furnished.

    After our meal in the small parlour, which had been given up
    to us, the family having migrated into the kitchen, we sat for
    an hour by the open window looking out on the dim forest and
    saw the moon rise--a great golden globe above the trees--and
    listened to the reeling of the nightjars. So many were the
    birds, reeling on all sides, at various distances, that the
    evening air seemed full of their sounds, far and near, like
    many low, tremulous, sustained notes blown on reeds, rising
    and falling, overlapping and mingling. And presently from
    the bushes close by, just beyond the weedy, forlorn little
    "orchard," sounded the rich, full, throbbing prelude to the
    nightingale's song, and that powerful melody that in its
    purity and brilliance invariably strikes us with surprise
    seemed to shine out, as it were, against the background of
    that diffused, mysterious purring of the nightjars, even as
    the golden disc of the moon shone against and above the
    darkening skies and dusky woods.

    And as we sat there, gazing and listening, a human voice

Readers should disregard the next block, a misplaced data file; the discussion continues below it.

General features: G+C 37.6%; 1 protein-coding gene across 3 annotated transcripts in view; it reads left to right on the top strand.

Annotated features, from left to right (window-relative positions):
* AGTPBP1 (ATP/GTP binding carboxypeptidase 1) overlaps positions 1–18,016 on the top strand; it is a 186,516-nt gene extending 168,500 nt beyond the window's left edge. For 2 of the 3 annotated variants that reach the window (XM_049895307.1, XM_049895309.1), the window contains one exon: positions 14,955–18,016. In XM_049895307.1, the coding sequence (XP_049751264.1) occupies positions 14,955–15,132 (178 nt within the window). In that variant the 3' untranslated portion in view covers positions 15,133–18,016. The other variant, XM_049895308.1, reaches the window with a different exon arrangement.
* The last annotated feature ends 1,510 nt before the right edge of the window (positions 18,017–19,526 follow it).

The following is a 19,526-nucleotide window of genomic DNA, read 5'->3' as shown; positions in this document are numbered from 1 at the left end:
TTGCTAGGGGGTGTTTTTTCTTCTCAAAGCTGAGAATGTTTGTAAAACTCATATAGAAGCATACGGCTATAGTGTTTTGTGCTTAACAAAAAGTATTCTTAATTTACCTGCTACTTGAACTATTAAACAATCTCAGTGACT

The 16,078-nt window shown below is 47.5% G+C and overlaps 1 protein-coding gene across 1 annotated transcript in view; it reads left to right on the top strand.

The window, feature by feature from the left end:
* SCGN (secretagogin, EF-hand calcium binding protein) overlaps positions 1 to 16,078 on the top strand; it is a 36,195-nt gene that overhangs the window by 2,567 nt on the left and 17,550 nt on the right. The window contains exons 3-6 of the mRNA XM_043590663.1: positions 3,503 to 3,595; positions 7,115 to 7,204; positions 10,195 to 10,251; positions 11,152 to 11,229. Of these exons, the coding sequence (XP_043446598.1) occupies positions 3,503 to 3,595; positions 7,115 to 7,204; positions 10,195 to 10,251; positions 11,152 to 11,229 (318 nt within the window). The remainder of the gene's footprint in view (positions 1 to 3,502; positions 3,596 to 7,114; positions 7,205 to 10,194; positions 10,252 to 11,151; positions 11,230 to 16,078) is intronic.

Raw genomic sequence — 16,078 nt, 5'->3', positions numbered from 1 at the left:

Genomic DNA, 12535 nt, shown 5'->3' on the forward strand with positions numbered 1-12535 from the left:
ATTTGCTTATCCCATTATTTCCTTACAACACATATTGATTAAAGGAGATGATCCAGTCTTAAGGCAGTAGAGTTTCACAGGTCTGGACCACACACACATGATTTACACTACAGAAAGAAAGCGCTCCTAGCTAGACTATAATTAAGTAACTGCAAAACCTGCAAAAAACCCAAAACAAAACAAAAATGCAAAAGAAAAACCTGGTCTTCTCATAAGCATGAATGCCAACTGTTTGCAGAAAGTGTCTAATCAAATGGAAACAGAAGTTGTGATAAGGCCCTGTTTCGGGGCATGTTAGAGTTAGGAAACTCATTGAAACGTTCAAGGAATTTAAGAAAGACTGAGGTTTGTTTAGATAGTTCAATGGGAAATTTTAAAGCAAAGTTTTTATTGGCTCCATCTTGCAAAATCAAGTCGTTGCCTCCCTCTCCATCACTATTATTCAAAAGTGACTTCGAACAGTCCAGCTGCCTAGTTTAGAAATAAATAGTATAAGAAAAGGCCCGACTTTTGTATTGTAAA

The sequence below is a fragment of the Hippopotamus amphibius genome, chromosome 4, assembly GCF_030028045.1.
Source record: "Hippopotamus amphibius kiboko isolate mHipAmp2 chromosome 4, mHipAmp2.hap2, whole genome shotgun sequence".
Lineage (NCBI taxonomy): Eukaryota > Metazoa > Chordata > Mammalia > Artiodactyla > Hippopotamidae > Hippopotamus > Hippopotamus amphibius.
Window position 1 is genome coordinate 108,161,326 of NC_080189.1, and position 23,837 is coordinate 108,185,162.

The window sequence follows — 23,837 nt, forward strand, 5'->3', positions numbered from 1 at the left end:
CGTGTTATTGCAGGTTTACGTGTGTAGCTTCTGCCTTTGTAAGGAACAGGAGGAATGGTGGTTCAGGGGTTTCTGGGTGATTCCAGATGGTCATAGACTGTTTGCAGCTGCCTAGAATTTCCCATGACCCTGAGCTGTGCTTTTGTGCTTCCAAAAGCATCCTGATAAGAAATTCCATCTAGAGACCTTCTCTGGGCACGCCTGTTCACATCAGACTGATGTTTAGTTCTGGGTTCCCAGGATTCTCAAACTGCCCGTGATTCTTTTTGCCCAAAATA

came out of the night--a call prolonged and modulated like
    the coo-ee of the Australian bush, far off and faint; but
    the children in the kitchen heard it at the same time, for
    they too had been listening, and instantly went mad with
    excitement.

    "Father!" they all screamed together. "Father's coming!" and
    out they rushed and away they fled down the darkening road,
    exerting their full voices in shrill answering cries.

    We were anxious to see this unfortunate man, who was yet happy
    in a loving family. He had gone early in the morning in his
    donkey-cart to the little market town, fourteen miles away, to
    get the few necessaries they could afford to buy. Doubtless
    they would be very few. We had not long to wait, as the white
    donkey that drew the cart had put on a tremendous spurt at the
    end, notwithstanding that the four youngsters had climbed in
    to add to his burden. But what was our surprise to behold in
    the charioteer a tall, gaunt, grey-faced old man with long
    white hair and beard! He must have been seventy, that old man
    with a young wife and four happy bright-eyed little children!

    We could understand it better when he finally settled down in
    his corner in the kitchen and began to relate the events of
    the day, addressing his poor little wife, now busy darning
    or patching an old garment, while the children, clustered
    at his knee, listened as to a fairy tale. Certainly this
    white-haired man had not grown old in mind; he was keenly